Monday, March 10, 2014

Diagnosis Bias

"We tend to accept the diagnosis of a problem that fits our set of favorite solutions even when better alternatives are present."

In a short article entitled "Why Good Thoughts Block Better Ones" in the March issue of Scientific American M. Bilalic and P. McLeod talk about "confirmation bias."

They describe "the human brain's dogged tendency to stick with a familiar solution to a problem - the one that first comes to mind - and to ignore alternatives." 

Admitting that this thinking can be very useful, they describe the situation of a person peeling garlic. "Once you have hit on a successful method ... there is no point in trying an array of different techniques every time you need to peel garlic."

They caution us saying, "The trouble with this cognitive shortcut, however, is that it sometimes blinds people to more efficient or appropriate solutions than the ones they already know."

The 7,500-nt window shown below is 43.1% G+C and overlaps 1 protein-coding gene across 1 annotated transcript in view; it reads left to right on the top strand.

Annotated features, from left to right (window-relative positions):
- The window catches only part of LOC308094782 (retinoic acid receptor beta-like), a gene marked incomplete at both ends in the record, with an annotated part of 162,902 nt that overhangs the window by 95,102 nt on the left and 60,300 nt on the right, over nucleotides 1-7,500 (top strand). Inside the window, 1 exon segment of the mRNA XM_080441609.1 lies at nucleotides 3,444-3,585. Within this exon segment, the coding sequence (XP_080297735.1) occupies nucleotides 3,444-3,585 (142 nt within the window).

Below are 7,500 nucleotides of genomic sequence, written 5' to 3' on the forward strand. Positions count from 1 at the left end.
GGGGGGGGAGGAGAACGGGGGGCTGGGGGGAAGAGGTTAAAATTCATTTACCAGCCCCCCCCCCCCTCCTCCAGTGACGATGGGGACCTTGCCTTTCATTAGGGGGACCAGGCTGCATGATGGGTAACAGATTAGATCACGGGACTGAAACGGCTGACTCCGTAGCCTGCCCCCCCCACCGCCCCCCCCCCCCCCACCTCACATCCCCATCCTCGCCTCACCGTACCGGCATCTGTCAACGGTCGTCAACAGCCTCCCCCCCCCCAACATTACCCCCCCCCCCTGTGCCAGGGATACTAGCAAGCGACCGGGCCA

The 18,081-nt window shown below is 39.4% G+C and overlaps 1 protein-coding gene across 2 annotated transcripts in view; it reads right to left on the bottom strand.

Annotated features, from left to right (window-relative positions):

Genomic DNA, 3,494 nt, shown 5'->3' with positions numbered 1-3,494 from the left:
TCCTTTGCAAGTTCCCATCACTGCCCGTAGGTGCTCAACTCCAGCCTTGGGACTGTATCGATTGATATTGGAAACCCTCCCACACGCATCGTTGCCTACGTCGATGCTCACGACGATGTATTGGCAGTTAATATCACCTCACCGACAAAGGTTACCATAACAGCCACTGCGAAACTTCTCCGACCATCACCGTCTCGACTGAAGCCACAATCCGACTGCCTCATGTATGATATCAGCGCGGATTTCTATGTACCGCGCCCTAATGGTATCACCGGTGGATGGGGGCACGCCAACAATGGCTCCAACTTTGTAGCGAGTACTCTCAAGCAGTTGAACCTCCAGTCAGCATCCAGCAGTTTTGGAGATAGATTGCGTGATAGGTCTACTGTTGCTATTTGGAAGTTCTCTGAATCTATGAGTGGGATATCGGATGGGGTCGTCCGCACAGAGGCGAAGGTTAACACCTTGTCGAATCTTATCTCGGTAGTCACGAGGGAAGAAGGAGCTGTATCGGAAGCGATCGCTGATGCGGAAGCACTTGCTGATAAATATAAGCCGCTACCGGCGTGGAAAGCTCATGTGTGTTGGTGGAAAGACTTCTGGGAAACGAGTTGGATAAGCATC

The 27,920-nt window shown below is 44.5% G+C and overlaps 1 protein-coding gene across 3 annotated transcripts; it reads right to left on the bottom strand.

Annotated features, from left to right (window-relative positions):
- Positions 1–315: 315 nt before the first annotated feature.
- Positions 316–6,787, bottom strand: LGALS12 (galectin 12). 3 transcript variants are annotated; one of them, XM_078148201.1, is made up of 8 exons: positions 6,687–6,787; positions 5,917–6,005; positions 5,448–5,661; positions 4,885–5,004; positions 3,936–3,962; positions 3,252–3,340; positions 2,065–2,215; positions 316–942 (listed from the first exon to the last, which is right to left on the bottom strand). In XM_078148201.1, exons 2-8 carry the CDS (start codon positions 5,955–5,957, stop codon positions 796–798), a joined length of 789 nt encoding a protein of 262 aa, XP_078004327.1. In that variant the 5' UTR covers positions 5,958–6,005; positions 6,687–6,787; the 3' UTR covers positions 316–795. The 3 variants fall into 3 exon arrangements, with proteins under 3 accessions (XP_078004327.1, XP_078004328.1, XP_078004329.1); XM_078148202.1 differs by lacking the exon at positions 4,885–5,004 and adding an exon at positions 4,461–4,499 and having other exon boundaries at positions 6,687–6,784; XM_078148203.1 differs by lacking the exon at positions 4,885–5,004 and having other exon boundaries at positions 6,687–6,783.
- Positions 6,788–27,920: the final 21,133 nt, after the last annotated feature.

Can we learn to reduce our tendency to slip into confirmation bias? They say that the more expertise on has in their field ... the more immune they are to [confirmation] bias.

Bilalic and McLeod caution us saying, "But no one is completely impervious." Continuing, they say, "Remember that if you already think you know the answer, you will not judge the evidence objectively. Instead you will notice evidence that supports the opinion you already hold, evaluate it as stronger than it really is and find it more memorable than evidence that does not support your view."

I am constantly challenged to be objective. To use measurable outcomes in evaluating the success of a calf enterprise: mortality, morbidity, growth rates. To use quantified measures for assessing the quality of inputs - bacteria plate counts, temperatures, parts per million, hours, weights. Even then, in the back of my mind I need to maintain a little nagging thought, "How else might this [whatever is not good] be explained."

If you want to have fun and can pronounce German, this confirmation bias has the technical name, Einstellung effect.

Merium Bilalic and Peter McLeod, "Why good thoughts block better ones." Scientific American Vol 310:No. 3, pp75-79, March, 2014.

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